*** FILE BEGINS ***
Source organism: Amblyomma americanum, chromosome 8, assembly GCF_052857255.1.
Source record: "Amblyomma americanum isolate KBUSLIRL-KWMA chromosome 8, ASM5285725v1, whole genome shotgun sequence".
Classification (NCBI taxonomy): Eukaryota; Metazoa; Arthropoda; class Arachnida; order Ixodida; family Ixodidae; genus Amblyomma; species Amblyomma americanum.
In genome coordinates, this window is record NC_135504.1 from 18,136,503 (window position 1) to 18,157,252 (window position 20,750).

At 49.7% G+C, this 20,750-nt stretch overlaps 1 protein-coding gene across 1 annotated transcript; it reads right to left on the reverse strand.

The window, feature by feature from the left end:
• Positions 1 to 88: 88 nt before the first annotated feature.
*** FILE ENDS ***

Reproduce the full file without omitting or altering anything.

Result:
Source organism: Amblyomma americanum, chromosome 8, assembly GCF_052857255.1.
Source record: "Amblyomma americanum isolate KBUSLIRL-KWMA chromosome 8, ASM5285725v1, whole genome shotgun sequence".
Classification (NCBI taxonomy): Eukaryota; Metazoa; Arthropoda; class Arachnida; order Ixodida; family Ixodidae; genus Amblyomma; species Amblyomma americanum.
In genome coordinates, this window is record NC_135504.1 from 18,136,503 (window position 1) to 18,157,252 (window position 20,750).

At 49.7% G+C, this 20,750-nt stretch overlaps 1 protein-coding gene across 1 annotated transcript; it reads right to left on the reverse strand.

The window, feature by feature from the left end:
• Positions 1 to 88: 88 nt before the first annotated feature.